Business, energy, education, and ideological bonding that harks back to the common struggle against colonialism and apartheid. These are key pillars of the dynamic and multifarious relations between India and Nigeria, Africa’s most populous nation and the continent’s leading oil producer.
Nigeria always loomed large on India’s diplomatic horizon – New Delhi set up a diplomatic nation in this West African country in 1958, two years before Nigeria gained independence. India’s first Prime Minister Jawaharlal Nehru’s visit to Nigeria in 1962 was a landmark that set the tone for multilayered interaction between the two multi-ethnic, multi-religious and developing societies. Prime Minister Manmohan Singh’s visit to Nigeria and his address to the Nigerian parliament in 2007 opened new avenues for cooperation and elevated relations to the level of strategic partnership.
The economic dynamism in relations is evident in the scale of bilateral trade and investment.
India is Nigeria’s largest trading partner and Nigeria is India’s largest trading partner in Africa. Indian companies are also the second largest employers in Nigeria. Bilateral trade between India and Nigeria stood at USD 16.4 billion in 2014-15. More than 100 companies are thriving in Nigeria, which are owned or operated by Indians or Persons of Indian origin. These companies, among others, include Bharti Airtel, Indorama, Olam International (now Singapore registered), Tata, Bajaj Auto, Birla Group, Kirloskar, Mahindra, Ashok Leyland and Godrej. Pharmaceuticals, steel and power transmission are sectors where Indian companies have made a special mark.
Over the years, Nigeria has emerged a crucial partner in India’s energy security as it supplies nearly 8-12 per cent of oil imports sought by Asia’s emerging economy. India’s import of crude and petroleum products in 2014-15 was worth US$ 13.532 billion.
Development and security
Capacity building and bolstering infrastructure remain key planks of India’s development partnership with Nigeria. In 2007, India had pledged US$100 million line of credit for three power projects in Nigeria.
Besides energy and business, India-Nigeria relations are also underpinned by shared strategic interests and cooperation in international fora like the United Nations and World Trade Organization. With the rise of brutal terrorist outfits like Boko Haram ravaging not just Nigeria but also a wide swathe of West Africa, the two sides are looking to enhance counter-terror cooperation.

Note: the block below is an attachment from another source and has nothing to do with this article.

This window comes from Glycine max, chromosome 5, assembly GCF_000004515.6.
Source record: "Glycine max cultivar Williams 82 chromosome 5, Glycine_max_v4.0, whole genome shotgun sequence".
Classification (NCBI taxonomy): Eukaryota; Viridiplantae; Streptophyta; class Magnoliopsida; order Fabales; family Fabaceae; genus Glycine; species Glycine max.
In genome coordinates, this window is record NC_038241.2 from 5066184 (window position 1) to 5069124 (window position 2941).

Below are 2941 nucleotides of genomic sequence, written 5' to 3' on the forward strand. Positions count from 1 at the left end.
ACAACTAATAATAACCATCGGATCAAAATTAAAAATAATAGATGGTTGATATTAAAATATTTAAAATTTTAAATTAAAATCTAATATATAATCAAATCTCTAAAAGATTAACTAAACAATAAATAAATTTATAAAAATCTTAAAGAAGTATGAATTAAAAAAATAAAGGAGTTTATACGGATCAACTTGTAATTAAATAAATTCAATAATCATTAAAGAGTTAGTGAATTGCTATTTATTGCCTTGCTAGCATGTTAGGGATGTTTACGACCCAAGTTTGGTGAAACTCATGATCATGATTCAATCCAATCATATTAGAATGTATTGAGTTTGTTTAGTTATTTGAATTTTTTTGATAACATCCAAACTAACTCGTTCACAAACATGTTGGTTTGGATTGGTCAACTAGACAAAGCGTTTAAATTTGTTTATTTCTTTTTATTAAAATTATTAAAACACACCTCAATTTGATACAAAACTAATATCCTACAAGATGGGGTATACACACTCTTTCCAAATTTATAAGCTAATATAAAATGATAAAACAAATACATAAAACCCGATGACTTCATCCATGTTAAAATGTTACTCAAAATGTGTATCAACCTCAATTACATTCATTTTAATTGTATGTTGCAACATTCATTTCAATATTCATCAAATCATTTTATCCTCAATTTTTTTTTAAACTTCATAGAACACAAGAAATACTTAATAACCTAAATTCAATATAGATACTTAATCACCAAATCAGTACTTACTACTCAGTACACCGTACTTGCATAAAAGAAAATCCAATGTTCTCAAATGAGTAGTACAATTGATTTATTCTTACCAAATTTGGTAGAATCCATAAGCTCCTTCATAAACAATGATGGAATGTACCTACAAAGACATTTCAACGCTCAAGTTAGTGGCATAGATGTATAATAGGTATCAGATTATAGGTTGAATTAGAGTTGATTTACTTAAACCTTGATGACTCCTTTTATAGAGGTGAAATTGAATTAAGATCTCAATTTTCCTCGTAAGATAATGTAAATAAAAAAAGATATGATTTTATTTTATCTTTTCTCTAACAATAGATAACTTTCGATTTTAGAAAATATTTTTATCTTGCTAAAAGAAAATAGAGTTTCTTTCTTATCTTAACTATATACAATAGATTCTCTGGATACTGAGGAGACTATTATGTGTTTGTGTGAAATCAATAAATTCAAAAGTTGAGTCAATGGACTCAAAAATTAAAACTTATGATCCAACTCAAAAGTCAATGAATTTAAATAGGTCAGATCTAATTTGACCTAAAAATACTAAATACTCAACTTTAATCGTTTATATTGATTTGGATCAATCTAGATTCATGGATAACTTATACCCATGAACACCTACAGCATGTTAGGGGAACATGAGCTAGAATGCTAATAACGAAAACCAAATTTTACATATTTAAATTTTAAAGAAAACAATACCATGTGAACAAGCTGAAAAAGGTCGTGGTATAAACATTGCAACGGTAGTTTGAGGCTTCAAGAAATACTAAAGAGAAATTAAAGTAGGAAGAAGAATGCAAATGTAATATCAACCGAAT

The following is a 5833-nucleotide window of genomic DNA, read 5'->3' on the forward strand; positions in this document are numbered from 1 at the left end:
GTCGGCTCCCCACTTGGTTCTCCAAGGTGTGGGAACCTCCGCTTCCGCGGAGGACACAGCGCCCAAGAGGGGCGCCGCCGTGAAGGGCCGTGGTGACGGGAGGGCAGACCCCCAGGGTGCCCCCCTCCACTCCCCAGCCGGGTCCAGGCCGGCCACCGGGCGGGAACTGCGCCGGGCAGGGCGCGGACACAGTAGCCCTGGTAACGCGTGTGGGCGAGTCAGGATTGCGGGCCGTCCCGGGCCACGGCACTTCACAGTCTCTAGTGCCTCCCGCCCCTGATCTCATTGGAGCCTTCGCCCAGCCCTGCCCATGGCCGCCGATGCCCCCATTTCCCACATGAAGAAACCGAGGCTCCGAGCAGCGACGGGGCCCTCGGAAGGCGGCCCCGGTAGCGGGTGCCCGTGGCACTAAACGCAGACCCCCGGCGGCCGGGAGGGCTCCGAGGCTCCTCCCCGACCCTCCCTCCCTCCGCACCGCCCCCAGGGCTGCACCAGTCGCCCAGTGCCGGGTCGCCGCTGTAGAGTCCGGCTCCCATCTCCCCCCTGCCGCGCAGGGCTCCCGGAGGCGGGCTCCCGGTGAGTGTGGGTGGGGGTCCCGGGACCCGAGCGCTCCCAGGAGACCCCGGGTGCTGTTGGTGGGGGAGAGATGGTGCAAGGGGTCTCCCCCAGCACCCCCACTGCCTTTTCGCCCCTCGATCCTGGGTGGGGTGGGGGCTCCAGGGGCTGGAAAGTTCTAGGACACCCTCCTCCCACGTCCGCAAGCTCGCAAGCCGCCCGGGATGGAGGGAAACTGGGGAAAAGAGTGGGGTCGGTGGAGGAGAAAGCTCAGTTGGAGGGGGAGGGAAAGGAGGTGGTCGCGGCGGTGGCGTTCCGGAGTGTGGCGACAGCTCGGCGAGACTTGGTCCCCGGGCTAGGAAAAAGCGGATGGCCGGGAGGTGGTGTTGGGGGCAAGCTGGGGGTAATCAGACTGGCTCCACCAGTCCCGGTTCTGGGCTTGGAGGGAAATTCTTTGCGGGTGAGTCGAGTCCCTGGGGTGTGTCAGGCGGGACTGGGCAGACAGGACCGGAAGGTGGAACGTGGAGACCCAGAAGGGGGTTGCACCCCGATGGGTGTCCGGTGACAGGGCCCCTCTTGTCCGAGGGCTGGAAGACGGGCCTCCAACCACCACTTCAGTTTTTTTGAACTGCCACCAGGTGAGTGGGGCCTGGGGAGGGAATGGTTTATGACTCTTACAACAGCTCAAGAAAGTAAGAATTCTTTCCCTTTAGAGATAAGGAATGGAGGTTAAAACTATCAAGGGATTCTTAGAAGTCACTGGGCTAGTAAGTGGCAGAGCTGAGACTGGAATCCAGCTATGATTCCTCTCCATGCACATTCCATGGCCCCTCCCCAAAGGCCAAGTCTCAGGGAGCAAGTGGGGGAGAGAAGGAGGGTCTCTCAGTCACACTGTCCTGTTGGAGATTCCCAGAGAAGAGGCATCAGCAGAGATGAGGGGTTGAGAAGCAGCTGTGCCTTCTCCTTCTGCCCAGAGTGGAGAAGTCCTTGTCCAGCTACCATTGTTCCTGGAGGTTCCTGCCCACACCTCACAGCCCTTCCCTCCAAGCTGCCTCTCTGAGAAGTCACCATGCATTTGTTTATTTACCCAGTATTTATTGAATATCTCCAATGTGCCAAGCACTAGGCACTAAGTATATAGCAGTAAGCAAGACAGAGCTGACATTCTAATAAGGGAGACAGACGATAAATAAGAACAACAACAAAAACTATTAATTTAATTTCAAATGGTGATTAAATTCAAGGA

Bollywood Bonding: People-to-People
While a host of shared interests across the spectrum have brought the two nations closer, what imparts special resonance to India-Nigeria relations is cultural affinity, love for films and belief in the power of education to transform lives. The people-to-people connections are robust and manifest themselves in enormous goodwill India enjoys in Nigeria. About 40,000 Nigerians got Indian visas during 2014, with most of them coming to India for education or treatment.
An older generation of Nigerians remember fondly being taught by Indian teachers and treated by Indian doctors. Many of them have vivid memories of watching Indian movies, a passion that animates them even now, as was clear from the success of the Festival of Indian Films hosted in Lagos last year, which was inaugurated by Nigeria’s First Lady, H.E. Mrs. Dame Patience Jonathan. There are plans to organize a Festival of Nigerian films in India.
Indian films are being telecast on local channels and continue to find a captive audience in Kano, Kaduna and other parts of Nigeria. The 35,000-strong Indian community in Nigeria, which includes about 25,000 Indian nationals and about 10,000 Persons of Indian origin holding other nationalities, have excelled in different fields in their adopted homeland.
- India Writes Network
- (This article was first published in iafs.in – the official website of India-Africa Forum Summit-III)
Bilateral Trade: USD 16.4 billion in 2014-15
Investments: Over 100 companies, owned by Indians or PIOs operate in Nigeria. These include, among others, Tata, Bajaj Auto, Birla Group, Kirloskar, Mahindra, Ashok Leyland, NIIT, ApTech, New India Assurance, Bhushan Steel, KEC, Skipper Nigeria, Dabur, Godrej and Primus Super-speciality hospital
Key India-assisted Projects
India granted LOC USD 100 million to Nigeria in 2007 for three power projects: 1) Enugu – USD 40 million II) Cross Rivers- USD 30 million III) Kaduna – USD 30 million.
Under Indian Technical and Economic Cooperation (ITEC) Programme, 200 slots have been allocated to Nigeria for 2015-16.
35,000 persons, including 25,000 Indian nationals and around 10,000 Persons of Indian origin holding other nationalities
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